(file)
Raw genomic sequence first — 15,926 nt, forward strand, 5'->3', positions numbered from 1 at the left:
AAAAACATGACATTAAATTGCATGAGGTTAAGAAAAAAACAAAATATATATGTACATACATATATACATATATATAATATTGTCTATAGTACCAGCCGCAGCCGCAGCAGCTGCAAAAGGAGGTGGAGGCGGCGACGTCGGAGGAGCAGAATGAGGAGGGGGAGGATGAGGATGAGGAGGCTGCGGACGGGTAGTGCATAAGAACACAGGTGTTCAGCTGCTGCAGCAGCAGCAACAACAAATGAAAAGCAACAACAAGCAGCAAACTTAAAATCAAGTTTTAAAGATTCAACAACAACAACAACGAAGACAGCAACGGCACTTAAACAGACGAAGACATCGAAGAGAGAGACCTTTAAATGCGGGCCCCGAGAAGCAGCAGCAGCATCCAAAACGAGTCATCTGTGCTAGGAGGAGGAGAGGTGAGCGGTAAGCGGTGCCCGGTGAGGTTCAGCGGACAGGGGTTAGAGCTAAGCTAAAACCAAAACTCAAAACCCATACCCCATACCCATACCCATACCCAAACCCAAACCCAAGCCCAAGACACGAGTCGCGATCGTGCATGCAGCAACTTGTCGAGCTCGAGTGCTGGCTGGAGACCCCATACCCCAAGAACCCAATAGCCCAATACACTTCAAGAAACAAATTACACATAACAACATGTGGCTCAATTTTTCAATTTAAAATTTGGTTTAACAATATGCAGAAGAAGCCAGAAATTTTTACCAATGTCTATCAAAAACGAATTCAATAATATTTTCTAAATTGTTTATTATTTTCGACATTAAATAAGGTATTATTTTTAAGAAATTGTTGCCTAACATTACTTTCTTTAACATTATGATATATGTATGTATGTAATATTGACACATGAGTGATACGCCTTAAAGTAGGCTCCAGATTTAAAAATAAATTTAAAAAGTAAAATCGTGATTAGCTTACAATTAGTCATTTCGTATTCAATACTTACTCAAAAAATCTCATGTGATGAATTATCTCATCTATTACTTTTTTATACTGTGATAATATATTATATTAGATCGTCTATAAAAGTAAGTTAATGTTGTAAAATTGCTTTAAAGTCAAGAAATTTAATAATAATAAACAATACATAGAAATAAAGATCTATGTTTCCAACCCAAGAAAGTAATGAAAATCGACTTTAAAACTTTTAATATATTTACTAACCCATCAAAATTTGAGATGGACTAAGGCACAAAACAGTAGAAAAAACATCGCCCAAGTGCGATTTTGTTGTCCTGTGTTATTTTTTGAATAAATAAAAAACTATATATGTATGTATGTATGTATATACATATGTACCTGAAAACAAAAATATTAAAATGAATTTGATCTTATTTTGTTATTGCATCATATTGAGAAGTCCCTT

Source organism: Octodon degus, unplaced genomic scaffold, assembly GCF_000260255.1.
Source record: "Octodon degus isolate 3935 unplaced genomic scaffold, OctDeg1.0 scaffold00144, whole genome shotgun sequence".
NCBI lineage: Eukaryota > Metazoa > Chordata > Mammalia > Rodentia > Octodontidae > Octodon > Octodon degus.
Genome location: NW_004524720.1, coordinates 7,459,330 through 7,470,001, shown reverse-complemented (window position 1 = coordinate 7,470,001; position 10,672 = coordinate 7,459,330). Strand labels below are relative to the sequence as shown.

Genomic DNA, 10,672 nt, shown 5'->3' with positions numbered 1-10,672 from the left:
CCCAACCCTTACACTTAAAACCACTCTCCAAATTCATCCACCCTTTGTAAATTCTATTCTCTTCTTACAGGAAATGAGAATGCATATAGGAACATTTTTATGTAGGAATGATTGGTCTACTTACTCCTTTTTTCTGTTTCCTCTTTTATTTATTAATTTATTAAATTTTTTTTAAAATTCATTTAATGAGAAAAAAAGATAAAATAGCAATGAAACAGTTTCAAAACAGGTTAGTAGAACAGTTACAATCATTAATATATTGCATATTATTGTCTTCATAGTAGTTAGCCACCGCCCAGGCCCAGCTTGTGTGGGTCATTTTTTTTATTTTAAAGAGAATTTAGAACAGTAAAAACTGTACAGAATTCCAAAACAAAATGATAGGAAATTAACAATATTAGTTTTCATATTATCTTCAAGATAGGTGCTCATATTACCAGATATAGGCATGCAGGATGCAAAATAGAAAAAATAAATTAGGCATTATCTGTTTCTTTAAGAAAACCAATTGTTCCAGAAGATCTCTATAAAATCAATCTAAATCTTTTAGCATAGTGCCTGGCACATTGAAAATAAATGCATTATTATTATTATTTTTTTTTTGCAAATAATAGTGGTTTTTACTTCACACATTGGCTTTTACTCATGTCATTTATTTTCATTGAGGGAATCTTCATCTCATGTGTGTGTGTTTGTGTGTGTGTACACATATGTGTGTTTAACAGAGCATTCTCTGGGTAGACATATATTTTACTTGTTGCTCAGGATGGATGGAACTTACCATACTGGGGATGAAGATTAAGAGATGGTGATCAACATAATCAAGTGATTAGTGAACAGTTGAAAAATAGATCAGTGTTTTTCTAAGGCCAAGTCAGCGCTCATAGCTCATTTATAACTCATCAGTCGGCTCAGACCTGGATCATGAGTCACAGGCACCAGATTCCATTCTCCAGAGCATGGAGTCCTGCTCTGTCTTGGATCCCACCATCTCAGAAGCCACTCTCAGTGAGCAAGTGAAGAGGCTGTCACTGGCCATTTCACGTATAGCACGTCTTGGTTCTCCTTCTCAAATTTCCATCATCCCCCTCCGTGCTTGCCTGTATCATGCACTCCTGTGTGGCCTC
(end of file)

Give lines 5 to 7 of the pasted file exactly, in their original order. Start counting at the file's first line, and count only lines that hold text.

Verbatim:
NCBI lineage: Eukaryota > Metazoa > Chordata > Mammalia > Rodentia > Octodontidae > Octodon > Octodon degus.
Genome location: NW_004524720.1, coordinates 7,459,330 through 7,470,001, shown reverse-complemented (window position 1 = coordinate 7,470,001; position 10,672 = coordinate 7,459,330). Strand labels below are relative to the sequence as shown.

Genomic DNA, 10,672 nt, shown 5'->3' with positions numbered 1-10,672 from the left: